I am an old woman now. The buffaloes and black-tail deer
are gone, and our Indian ways are almost gone. Sometimes I
find it hard to believe that I ever lived them.
My little son grew up in the white man's school. He can read
books, and he owns cattle and has a farm. He is a leader among
our Hidatsa people, helping teach them to follow the white
He is kind to me. We no longer live in an earth lodge, but
in a house with chimneys, and my son's wife cooks by a shove.
But for me, I cannot forget our old ways.
Often in summer I rise at daybreak and steal out to the corn
fields, and as I hoe the corn I sing to it, as we did when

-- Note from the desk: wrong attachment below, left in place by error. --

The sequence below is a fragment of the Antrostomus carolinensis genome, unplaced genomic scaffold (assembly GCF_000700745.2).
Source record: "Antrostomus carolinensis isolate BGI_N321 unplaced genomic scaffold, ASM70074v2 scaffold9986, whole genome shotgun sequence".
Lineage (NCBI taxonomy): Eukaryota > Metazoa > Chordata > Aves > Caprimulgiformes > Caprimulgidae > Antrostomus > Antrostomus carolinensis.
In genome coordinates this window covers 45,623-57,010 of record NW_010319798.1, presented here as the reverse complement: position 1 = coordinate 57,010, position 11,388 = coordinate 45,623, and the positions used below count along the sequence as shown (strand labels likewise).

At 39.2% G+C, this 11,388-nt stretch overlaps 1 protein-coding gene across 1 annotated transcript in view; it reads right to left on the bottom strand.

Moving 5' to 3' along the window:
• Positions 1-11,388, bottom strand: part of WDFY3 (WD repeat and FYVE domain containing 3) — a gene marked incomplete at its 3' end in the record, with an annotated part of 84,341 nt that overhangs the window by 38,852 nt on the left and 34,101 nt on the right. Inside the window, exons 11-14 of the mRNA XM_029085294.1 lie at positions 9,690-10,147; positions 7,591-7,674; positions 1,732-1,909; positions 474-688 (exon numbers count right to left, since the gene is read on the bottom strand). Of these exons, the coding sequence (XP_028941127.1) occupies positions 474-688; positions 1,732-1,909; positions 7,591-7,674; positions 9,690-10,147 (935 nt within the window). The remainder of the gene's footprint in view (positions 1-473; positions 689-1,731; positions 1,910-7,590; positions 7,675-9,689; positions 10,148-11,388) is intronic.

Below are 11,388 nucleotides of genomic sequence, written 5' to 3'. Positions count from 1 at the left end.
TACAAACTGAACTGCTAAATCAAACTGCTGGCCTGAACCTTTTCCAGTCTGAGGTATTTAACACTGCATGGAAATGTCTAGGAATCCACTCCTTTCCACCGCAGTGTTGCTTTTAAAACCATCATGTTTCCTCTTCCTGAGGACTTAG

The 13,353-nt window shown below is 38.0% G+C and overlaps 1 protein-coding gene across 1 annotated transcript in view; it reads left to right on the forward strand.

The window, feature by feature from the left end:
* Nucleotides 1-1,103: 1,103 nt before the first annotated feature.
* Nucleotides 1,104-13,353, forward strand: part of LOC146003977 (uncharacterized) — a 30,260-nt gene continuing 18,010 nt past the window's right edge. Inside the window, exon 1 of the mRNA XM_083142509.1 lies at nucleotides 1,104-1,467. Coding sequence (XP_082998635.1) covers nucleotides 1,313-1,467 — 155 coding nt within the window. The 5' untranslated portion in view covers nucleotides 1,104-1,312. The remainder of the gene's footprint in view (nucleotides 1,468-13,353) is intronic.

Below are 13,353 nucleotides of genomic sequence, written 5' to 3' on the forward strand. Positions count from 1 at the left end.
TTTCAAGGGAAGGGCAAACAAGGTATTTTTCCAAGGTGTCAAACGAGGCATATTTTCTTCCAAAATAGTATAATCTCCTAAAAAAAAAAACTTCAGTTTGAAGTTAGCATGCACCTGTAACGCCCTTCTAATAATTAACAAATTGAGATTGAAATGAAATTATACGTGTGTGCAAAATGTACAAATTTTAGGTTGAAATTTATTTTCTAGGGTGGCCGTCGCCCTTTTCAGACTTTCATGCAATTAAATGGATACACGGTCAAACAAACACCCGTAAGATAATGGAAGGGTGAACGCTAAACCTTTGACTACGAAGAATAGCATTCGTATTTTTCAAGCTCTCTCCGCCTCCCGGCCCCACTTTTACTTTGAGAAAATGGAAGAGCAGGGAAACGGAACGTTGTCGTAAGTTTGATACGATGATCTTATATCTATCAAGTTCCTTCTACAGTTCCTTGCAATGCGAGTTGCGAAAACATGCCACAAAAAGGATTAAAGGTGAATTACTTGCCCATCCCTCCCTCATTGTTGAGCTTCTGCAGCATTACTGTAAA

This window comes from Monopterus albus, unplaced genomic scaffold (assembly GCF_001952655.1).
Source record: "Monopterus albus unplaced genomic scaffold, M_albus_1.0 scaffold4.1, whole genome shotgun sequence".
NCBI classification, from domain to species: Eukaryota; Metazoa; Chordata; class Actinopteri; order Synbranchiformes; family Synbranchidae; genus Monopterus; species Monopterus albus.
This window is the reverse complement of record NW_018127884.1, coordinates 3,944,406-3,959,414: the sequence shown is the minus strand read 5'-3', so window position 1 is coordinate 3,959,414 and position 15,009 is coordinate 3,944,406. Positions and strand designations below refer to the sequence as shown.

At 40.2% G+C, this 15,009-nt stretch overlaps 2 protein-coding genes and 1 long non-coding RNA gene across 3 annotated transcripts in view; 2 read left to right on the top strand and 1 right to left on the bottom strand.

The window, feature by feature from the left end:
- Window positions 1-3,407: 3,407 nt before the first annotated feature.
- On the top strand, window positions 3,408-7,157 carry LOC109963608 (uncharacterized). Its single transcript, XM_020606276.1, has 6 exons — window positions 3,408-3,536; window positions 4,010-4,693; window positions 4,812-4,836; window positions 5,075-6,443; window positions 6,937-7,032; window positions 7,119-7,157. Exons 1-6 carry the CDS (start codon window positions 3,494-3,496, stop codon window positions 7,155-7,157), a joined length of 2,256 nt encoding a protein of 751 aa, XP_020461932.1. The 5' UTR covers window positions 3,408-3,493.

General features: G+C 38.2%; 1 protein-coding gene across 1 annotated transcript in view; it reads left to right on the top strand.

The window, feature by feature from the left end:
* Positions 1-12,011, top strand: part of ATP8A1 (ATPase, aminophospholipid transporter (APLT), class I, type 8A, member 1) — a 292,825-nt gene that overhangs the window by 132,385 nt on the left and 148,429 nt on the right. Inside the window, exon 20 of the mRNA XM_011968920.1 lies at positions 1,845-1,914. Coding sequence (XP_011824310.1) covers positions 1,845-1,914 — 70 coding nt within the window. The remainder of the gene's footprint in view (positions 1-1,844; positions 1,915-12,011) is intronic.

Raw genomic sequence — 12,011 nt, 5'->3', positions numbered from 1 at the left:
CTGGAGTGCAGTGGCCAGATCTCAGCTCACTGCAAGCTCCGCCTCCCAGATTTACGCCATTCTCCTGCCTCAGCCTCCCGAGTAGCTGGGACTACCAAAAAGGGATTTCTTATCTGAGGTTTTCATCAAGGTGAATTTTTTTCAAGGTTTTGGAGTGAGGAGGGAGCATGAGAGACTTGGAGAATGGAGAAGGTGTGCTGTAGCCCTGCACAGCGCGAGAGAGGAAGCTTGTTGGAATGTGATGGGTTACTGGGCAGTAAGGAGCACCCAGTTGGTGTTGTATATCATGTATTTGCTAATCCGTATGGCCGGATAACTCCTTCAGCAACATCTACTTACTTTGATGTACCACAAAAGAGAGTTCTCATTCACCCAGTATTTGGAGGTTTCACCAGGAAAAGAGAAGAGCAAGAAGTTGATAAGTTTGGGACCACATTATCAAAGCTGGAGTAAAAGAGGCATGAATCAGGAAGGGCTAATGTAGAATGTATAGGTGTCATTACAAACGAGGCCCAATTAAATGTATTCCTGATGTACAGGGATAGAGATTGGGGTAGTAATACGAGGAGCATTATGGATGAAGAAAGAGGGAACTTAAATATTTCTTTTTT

I was young. No one cares for our corn songs now.
Sometimes in the evening I sit, looking out on the big Missouri.
The sun sets, and dusk steals over the water. In the shadows
I see again to see our Indian village, with smoke curling
upward from the earth lodges, and in the river's roar I hear
the yells of the warriors, and the laughter of little children
It is but an old woman's dream. Then I see but shadows and
hear only the roar of the river, and tears come into my eyes.
Our Indian life, I know, is gone forever.
Waheenee - Hidatsa (North Dakota)